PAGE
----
• IV. A fiber circuit must be inserted or removed from a column only in an ordered fashion based on each circuit's “address” within fiber backbone. Circuits within a particular zone may be thought of as occupying separate “layers” within the zone along vertical planes joining the input column and the backplane. These layers are ordered sequentially based on the “address” of the fiber circuit within, in either a positive or negative ordering.

The actions required to re-arrange any circuit in a non-blocking fashion are as follows:

    • Movement of a particular fiber circuit 21 across a column requires knowledge of each fiber circuit's “address” m and “order”. To move a circuit n within column i to a column j, first identify which subset of circuits in column i lie between circuit n and column j, then move below the subset of fiber circuits with m>n and above the subset of fiber circuits with m<n on a column by column basis.

Reconfiguration of circuits laid out according to the geometry disclosed herein and following the rules outlined above can be achieved in a non-blocking and non-interfering fashion. Reconfiguration only requires knowledge of the particular state of switch at the time of reconfiguration and is independent of prior switch history. This rule-based algorithm remains valid for any number of switch reconfigurations.

For illustration by way of a simplified example, the reconfiguration of a circuit which must pass from zone i−1 to zone i+1 by traversing an intermediate zone i (101-i) in a manner which avoids entanglement of circuits 21 is shown in FIG. 30-A. In the initial configuration, the circuit 21′ undergoing reconfiguration is initially attached to terminal A within zone i−1, and is to be moved to terminal B within zone i+1 of input array 170 in a non-blocking fashion. If the circuit 21′ is reconfigured by moving it from terminal A to terminal B along a straight-line path lying substantially in a plane parallel to 170, as shown in FIG. 30-B, the circuit 21′ becomes physically entangled with the circuits of zone i. This entanglement will prevent subsequent reconfiguration through the knotted region. The proper path of circuit 21′ to prevent physical entanglement is illustrated in FIG. 31-A, wherein the circuit 21′ passes below those circuits 21 originating from a higher level at the switch backbone 41 and above those circuits originating from a lower level at the switch backbone.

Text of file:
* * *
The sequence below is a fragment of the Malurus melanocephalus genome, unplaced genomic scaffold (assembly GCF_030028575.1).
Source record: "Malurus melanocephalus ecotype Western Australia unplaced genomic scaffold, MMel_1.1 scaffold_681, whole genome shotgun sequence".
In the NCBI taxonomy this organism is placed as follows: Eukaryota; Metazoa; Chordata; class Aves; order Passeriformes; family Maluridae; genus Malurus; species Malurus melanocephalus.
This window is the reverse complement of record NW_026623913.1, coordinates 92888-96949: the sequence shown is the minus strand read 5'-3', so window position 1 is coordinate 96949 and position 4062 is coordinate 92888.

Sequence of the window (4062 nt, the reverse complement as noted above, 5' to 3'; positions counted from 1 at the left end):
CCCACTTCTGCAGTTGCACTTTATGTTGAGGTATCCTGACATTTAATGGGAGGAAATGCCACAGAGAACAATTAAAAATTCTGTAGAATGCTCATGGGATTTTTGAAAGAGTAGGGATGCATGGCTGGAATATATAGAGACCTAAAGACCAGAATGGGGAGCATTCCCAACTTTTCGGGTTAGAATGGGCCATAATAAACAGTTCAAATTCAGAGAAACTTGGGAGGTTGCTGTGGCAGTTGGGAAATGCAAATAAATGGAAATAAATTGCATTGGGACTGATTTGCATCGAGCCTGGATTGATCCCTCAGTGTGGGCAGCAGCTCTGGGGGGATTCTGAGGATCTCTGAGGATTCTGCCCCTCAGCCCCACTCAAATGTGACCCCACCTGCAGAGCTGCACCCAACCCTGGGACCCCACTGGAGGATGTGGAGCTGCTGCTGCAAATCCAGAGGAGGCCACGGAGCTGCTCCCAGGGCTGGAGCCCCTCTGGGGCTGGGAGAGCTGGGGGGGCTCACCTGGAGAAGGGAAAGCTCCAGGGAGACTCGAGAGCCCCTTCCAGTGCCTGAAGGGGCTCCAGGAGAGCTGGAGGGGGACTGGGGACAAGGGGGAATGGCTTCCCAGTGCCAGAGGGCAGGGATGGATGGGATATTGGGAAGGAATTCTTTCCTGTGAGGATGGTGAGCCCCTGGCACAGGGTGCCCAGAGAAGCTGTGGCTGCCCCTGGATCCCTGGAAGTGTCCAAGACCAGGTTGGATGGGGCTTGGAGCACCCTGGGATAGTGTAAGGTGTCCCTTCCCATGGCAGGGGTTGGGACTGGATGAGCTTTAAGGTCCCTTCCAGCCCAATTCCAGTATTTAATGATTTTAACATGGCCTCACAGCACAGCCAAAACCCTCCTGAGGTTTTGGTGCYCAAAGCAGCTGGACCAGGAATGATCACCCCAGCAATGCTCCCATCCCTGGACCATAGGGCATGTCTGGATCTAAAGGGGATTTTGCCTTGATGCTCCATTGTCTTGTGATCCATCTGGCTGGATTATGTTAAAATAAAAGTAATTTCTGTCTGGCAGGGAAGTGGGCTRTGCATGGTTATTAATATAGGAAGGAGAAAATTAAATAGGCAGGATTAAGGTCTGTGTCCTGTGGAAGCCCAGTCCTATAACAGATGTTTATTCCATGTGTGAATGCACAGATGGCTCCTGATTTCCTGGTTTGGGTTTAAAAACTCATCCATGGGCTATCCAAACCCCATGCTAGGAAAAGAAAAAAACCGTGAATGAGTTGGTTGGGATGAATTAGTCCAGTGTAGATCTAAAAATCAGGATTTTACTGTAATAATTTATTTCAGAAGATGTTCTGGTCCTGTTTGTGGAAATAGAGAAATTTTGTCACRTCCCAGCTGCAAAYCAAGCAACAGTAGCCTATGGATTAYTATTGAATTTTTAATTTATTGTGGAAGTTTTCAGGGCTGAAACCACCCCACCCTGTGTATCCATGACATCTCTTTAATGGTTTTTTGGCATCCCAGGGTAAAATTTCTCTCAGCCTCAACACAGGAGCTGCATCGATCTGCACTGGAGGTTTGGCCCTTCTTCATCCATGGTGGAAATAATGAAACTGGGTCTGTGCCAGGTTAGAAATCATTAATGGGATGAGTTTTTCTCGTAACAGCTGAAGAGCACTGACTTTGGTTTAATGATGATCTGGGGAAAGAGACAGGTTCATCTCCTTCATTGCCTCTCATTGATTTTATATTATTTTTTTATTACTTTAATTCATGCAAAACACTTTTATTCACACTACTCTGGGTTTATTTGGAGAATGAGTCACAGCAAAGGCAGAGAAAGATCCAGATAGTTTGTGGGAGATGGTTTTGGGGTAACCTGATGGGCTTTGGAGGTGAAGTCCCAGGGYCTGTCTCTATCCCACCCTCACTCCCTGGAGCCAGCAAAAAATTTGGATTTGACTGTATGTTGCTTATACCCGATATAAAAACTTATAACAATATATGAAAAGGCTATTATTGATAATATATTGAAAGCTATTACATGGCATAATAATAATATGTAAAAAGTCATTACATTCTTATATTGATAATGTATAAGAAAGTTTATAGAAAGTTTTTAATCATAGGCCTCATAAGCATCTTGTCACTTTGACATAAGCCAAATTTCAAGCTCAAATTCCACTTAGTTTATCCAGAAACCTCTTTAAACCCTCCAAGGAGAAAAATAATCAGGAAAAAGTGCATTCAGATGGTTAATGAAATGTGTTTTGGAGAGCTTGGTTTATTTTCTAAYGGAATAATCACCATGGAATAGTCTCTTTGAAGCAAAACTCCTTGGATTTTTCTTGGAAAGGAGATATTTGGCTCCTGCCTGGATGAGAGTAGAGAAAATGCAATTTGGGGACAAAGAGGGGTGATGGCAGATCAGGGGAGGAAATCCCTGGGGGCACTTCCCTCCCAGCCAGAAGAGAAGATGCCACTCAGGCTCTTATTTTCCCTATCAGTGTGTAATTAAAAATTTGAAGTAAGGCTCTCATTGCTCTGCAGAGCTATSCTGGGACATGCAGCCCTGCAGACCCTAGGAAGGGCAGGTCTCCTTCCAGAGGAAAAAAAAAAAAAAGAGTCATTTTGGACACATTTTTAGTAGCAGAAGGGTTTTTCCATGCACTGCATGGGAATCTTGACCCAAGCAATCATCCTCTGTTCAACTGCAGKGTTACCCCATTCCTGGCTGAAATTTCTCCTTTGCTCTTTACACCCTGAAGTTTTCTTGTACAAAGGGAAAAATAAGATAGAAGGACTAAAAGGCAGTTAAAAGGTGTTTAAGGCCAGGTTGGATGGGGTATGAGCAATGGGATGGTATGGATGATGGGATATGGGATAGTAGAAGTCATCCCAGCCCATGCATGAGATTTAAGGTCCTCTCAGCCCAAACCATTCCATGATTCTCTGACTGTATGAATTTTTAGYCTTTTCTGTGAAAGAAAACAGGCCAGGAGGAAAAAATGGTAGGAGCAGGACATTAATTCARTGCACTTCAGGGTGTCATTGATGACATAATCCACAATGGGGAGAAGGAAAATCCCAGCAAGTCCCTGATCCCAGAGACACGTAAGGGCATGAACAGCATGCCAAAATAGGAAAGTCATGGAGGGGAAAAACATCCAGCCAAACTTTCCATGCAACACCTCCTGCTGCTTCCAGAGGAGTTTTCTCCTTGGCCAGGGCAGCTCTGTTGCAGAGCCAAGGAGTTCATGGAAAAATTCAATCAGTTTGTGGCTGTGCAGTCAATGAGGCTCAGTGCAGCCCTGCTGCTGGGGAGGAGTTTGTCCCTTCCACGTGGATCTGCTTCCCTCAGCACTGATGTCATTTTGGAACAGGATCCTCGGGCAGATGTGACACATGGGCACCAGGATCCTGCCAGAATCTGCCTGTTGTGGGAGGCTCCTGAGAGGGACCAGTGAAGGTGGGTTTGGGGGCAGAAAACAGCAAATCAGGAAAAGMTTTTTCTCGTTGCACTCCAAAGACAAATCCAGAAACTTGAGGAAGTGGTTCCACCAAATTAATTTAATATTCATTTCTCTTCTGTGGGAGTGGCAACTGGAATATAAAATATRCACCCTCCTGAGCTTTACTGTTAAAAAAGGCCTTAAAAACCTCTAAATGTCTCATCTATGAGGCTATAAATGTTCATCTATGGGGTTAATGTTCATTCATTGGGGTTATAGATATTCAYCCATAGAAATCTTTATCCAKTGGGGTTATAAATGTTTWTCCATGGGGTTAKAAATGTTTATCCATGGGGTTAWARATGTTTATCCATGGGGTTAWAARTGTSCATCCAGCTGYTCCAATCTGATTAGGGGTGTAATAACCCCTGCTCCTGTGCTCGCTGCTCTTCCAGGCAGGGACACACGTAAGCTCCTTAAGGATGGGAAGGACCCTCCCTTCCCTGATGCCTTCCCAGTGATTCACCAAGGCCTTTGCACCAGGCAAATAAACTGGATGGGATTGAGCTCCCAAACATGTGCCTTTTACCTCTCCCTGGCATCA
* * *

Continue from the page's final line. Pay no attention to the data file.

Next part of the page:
In the particular example illustrated in FIG. 31-A, a strand passes from column i−1 to column i+1 by traversing an intermediate column i in a manner that avoids entanglement. If the strand were reconfigured by moving the end of strand i from a terminal A to a terminal B along a direct straight-line path in the plane parallel to input array, the strand 21-j″″ would likely become physically entangled with other strands of zone i. Entanglement prevents subsequent reconfiguration through the knotted region. A proper path 111 of the strand endpoint is represented by the dotted line in FIG. 31-A, wherein the strand passes below those strands originating from a higher level at the switch backbone and above those strands originating from a lower level at the switch backbone.

Since the strands within any column have a non-repeating braid structure, each strand 21″″ occupies its own layer 175 that can be individually peeled back from the others. FIGS. 31-B and 31-C illustrate end-on views of strands within the zone i. In this representation, the circuit j passes between these separate layers corresponding to strands 8 and 10. Such a path 111 does not cross nor entangle adjacent strands.